Indonesia’s Parliament banned sex outside of marriage
Indonesia has passed a controversial new Criminal Code that includes outlawing sex outside marriage and cohabitation, in changes that critics contend could undermine freedoms in the Southeast Asian nation.
The new regulations, which are applicable to both Indonesians and foreigners, reinstate the prohibition against disparaging the president, government agencies, or Pancasila, Indonesia’s national ideology.
The 1946-era framework, which included elements of Dutch law, hukum adat, and contemporary Indonesian law, has been replaced by the new criminal code, which the parliament unanimously adopted on Tuesday.
“We did our best to take into account the significant issues and varied viewpoints that were discussed. However, Yasonna Laoly, minister of law and human rights, told parliament prior to the vote that it was time for us to make a historic choice regarding the penal code amendment and abandon the colonial criminal code we inherited.
Fears that the proposed code will restrict personal freedoms led to countrywide student-led protests when a full draft was unveiled in September 2019. At least 300 people were harmed during the rioting, which was further stoked by worries that the fight against corruption will be undermined by new regulations.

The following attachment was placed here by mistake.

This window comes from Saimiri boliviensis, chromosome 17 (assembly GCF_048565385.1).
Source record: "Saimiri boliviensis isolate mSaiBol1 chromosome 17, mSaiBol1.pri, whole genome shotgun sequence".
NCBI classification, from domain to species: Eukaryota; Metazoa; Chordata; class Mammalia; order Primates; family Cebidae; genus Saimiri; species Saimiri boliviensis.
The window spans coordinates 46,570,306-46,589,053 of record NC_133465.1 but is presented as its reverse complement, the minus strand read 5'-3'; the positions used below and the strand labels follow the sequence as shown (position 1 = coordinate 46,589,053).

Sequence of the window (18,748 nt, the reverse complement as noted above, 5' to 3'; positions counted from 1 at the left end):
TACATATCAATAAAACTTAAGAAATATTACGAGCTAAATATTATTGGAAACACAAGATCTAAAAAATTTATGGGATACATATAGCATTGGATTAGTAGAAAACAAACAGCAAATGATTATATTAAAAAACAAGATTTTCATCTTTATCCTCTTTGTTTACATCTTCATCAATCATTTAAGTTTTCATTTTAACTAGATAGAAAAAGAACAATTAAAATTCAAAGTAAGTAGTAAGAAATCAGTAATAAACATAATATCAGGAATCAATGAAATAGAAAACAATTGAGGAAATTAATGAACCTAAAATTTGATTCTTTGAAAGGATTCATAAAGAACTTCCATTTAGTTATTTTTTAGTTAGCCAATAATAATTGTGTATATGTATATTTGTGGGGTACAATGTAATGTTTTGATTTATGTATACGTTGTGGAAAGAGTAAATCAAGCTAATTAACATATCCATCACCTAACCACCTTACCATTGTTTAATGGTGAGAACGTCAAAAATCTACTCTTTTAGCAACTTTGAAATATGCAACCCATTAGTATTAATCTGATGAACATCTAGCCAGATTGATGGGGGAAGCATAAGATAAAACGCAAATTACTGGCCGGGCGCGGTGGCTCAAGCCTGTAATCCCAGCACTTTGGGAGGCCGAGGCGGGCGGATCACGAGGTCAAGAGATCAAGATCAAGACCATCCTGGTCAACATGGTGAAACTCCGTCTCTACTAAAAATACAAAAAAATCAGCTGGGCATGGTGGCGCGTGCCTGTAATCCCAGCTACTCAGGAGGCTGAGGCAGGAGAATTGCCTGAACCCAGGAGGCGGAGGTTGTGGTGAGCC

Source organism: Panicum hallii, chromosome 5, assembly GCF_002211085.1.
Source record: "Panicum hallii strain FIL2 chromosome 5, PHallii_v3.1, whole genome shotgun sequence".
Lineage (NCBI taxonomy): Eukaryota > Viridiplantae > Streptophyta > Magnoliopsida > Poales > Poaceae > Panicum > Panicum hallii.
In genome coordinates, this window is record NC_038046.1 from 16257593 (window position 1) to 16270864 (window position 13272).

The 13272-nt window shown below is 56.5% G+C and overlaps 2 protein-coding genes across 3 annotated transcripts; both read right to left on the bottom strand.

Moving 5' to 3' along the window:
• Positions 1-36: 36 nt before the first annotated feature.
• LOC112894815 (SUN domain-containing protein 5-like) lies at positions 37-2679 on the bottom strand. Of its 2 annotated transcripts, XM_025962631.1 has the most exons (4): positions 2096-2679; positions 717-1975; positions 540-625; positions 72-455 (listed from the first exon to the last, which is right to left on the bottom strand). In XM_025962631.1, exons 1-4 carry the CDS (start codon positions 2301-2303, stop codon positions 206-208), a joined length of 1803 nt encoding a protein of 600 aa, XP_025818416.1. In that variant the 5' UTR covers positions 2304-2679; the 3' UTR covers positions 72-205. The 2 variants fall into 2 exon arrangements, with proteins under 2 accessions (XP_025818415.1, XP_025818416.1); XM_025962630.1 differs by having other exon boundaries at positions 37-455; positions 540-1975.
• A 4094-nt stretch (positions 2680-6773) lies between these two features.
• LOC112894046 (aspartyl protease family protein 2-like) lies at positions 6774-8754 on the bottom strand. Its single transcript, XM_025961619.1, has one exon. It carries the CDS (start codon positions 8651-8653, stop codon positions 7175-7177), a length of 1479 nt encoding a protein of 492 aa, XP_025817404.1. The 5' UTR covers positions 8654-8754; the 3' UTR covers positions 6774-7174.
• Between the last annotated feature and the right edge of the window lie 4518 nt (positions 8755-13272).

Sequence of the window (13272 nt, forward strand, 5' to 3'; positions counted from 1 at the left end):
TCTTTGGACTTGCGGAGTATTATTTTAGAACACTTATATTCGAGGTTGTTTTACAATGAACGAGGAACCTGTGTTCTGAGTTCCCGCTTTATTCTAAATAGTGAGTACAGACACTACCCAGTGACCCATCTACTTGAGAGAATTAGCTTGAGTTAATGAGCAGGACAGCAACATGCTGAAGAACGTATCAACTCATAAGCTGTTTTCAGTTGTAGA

The entirety of later modifications has not yet been made available.
According to Edward Hiariej, deputy minister of law and human rights, the president must still sign the new legislation. Additionally, it won’t take effect right away because it will take at most three years to go from the previous code to the new one.
According to a draft of the new code obtained by the Associated Press, the crime of insulting a president in office can result in a three-year prison sentence.
“The strictest feasible explanation that distinguishes between insults and criticism,” claimed Hiariej of the government.
Before the law was passed, adultery was the only crime that was prohibited in Indonesia: having sex before marriage.
Parents or kids will be able to report unmarried couples to the police under the new rule if they believe they have had sex; critics have warned this is a step toward moral policing and might be used to persecute LGBTQ people.
According to the rule, having sex before being married and adultery will both result in up to a year in jail or a fine.
Cohabitation will result in a six-month prison sentence or a fine, but only if it is reported to the police by a spouse, child, or parent.
Rights organizations claim the proposals show the country, which has long been praised for its religious tolerance and secularism, is becoming more conservative.
“We are regressing… Repressive laws ought to have been eliminated, but the bill demonstrates that the claims made by researchers outside are accurate and that our democracy is undeniably deteriorating, according to Usman Hamid, director of Amnesty International Indonesia.
If it is believed that the proper procedure was not followed before the criminal code was passed, including seeking pertinent and transparent public participation, the criminal code may be challenged in the Constitutional Court.
The Jobs Creation Law, which was passed in October 2020 and deemed “unconstitutional” a year later, has been contested by labor unions using this strategy. The government has two years to make the necessary changes to the law or risk having it declared permanently invalid.
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